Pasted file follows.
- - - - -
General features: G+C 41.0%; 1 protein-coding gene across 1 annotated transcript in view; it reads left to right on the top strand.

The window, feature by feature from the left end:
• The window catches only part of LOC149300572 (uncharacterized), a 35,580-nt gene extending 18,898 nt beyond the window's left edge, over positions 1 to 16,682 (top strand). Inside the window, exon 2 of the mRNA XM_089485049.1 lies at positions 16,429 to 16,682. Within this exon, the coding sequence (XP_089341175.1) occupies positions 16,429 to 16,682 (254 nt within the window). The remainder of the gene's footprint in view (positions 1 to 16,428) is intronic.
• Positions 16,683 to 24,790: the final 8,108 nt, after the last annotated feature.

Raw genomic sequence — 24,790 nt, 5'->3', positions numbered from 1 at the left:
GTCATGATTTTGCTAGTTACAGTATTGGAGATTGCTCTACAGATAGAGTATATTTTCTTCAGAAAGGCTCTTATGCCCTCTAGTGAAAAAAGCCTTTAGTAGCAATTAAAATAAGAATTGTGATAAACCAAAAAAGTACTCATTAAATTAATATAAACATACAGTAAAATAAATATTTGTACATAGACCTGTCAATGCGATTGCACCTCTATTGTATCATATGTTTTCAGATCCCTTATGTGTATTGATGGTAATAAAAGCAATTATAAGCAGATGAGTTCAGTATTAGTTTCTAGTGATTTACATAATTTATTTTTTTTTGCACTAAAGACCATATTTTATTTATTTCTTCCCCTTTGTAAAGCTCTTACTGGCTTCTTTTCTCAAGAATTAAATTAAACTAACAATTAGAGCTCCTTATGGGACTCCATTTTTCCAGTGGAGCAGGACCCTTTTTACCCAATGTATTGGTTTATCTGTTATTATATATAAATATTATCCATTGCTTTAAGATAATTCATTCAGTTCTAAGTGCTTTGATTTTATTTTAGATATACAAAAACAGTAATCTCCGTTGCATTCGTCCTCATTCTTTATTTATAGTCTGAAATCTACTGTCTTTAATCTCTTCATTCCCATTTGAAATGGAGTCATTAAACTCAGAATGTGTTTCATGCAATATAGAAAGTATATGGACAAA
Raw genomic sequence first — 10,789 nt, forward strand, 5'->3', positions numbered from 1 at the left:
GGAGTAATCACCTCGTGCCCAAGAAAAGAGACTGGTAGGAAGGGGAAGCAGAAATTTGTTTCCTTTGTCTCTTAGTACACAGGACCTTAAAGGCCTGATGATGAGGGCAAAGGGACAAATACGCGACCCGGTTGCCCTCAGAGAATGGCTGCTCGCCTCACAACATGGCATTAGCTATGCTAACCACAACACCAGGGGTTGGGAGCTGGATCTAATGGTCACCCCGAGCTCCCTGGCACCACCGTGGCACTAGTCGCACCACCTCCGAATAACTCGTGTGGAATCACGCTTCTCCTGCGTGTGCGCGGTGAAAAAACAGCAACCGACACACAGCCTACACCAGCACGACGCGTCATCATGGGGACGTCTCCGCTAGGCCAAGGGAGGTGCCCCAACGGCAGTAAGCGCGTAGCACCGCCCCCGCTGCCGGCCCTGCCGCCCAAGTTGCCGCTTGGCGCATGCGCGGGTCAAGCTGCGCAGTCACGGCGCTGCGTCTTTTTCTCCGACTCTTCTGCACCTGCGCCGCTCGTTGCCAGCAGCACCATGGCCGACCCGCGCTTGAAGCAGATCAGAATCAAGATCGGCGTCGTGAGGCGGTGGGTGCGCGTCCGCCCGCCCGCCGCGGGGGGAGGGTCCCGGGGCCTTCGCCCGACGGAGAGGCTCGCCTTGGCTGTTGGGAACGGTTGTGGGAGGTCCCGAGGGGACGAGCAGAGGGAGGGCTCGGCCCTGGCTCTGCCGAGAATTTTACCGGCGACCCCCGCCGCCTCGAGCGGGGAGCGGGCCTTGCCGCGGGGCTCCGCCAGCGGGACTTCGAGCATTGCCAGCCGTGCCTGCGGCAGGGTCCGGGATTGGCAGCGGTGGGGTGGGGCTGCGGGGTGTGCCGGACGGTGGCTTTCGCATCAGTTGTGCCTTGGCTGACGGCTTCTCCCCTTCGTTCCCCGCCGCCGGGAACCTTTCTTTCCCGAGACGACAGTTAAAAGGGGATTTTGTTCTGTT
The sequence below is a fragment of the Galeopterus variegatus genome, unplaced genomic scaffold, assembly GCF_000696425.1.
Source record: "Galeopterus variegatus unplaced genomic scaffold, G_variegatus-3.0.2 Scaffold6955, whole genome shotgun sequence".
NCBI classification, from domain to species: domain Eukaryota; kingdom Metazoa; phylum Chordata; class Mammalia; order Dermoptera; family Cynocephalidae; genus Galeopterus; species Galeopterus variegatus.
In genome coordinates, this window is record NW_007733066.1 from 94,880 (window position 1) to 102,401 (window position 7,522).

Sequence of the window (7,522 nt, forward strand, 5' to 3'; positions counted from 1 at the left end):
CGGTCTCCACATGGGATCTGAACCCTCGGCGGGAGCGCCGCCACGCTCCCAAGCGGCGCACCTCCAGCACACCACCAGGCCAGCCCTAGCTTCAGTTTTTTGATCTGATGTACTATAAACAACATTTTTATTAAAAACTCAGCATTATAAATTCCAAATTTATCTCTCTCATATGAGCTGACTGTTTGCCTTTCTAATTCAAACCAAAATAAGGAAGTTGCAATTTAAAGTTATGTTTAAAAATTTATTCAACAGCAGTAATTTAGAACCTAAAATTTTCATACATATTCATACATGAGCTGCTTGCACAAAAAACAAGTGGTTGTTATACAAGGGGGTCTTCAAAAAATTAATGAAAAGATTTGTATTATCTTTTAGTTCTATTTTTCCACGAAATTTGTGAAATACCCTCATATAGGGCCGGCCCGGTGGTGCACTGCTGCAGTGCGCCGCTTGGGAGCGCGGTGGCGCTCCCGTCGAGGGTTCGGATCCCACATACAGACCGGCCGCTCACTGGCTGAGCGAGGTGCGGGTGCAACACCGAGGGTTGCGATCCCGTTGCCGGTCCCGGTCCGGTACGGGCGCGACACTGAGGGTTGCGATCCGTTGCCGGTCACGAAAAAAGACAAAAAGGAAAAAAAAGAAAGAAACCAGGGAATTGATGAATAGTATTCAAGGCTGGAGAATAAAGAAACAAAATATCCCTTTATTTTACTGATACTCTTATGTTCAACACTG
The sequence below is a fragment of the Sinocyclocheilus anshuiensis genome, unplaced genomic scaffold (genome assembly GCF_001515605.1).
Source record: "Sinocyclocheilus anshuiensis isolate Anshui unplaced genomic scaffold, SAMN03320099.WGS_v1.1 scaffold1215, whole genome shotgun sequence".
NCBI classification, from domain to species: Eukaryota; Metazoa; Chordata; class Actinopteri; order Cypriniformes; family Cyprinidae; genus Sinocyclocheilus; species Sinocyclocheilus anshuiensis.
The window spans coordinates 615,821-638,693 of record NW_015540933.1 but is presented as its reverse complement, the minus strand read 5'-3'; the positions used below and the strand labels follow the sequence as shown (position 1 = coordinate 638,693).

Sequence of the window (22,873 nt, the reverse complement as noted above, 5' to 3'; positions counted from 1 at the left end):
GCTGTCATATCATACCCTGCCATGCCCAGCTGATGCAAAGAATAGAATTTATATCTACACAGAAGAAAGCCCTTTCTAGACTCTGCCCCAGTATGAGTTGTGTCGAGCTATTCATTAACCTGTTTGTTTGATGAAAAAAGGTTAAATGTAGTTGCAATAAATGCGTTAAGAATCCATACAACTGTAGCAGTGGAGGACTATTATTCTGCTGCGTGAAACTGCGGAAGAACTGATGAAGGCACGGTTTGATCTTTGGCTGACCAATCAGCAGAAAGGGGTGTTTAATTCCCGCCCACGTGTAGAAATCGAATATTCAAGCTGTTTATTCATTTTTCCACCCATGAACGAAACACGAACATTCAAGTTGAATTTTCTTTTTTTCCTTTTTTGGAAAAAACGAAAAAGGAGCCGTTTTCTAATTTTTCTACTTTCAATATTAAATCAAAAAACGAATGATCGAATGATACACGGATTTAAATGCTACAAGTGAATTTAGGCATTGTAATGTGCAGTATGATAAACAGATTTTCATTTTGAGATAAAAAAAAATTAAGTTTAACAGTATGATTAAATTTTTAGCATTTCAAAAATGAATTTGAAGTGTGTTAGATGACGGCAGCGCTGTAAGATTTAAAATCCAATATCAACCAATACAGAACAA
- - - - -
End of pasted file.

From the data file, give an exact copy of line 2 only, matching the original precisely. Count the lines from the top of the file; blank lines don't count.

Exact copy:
The window, feature by feature from the left end: